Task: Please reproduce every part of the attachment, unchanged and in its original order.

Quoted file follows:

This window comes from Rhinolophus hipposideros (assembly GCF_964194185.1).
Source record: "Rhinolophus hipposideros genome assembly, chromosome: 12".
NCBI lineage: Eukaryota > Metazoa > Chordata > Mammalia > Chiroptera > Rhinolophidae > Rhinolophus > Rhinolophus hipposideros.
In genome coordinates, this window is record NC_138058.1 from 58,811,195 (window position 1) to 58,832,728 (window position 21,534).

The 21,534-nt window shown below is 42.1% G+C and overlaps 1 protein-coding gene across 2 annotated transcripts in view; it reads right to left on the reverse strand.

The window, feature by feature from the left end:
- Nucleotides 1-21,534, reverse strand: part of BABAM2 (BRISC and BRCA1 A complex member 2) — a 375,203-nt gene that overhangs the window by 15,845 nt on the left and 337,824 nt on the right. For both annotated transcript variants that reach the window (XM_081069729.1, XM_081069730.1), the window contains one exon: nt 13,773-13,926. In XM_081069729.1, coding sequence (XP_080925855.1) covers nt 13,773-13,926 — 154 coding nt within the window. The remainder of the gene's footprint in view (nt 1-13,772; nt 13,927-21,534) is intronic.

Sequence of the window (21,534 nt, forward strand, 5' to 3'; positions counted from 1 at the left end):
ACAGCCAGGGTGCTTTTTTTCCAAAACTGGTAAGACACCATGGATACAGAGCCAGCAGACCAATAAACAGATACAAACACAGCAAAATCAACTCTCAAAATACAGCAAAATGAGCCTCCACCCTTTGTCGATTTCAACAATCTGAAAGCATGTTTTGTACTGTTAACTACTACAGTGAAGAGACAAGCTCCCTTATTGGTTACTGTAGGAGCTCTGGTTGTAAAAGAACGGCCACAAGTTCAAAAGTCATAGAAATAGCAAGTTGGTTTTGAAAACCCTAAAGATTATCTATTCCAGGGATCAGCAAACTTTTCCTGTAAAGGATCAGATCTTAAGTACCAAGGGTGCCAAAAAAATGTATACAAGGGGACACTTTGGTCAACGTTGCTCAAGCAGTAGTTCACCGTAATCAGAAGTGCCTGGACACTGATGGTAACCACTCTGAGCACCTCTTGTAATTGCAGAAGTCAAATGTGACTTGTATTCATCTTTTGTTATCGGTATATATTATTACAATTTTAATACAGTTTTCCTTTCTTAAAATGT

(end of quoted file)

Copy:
This window comes from Rhinolophus hipposideros (assembly GCF_964194185.1).
Source record: "Rhinolophus hipposideros genome assembly, chromosome: 12".
NCBI lineage: Eukaryota > Metazoa > Chordata > Mammalia > Chiroptera > Rhinolophidae > Rhinolophus > Rhinolophus hipposideros.
In genome coordinates, this window is record NC_138058.1 from 58,811,195 (window position 1) to 58,832,728 (window position 21,534).

The 21,534-nt window shown below is 42.1% G+C and overlaps 1 protein-coding gene across 2 annotated transcripts in view; it reads right to left on the reverse strand.

The window, feature by feature from the left end:
- Nucleotides 1-21,534, reverse strand: part of BABAM2 (BRISC and BRCA1 A complex member 2) — a 375,203-nt gene that overhangs the window by 15,845 nt on the left and 337,824 nt on the right. For both annotated transcript variants that reach the window (XM_081069729.1, XM_081069730.1), the window contains one exon: nt 13,773-13,926. In XM_081069729.1, coding sequence (XP_080925855.1) covers nt 13,773-13,926 — 154 coding nt within the window. The remainder of the gene's footprint in view (nt 1-13,772; nt 13,927-21,534) is intronic.

Sequence of the window (21,534 nt, forward strand, 5' to 3'; positions counted from 1 at the left end):
ACAGCCAGGGTGCTTTTTTTCCAAAACTGGTAAGACACCATGGATACAGAGCCAGCAGACCAATAAACAGATACAAACACAGCAAAATCAACTCTCAAAATACAGCAAAATGAGCCTCCACCCTTTGTCGATTTCAACAATCTGAAAGCATGTTTTGTACTGTTAACTACTACAGTGAAGAGACAAGCTCCCTTATTGGTTACTGTAGGAGCTCTGGTTGTAAAAGAACGGCCACAAGTTCAAAAGTCATAGAAATAGCAAGTTGGTTTTGAAAACCCTAAAGATTATCTATTCCAGGGATCAGCAAACTTTTCCTGTAAAGGATCAGATCTTAAGTACCAAGGGTGCCAAAAAAATGTATACAAGGGGACACTTTGGTCAACGTTGCTCAAGCAGTAGTTCACCGTAATCAGAAGTGCCTGGACACTGATGGTAACCACTCTGAGCACCTCTTGTAATTGCAGAAGTCAAATGTGACTTGTATTCATCTTTTGTTATCGGTATATATTATTACAATTTTAATACAGTTTTCCTTTCTTAAAATGT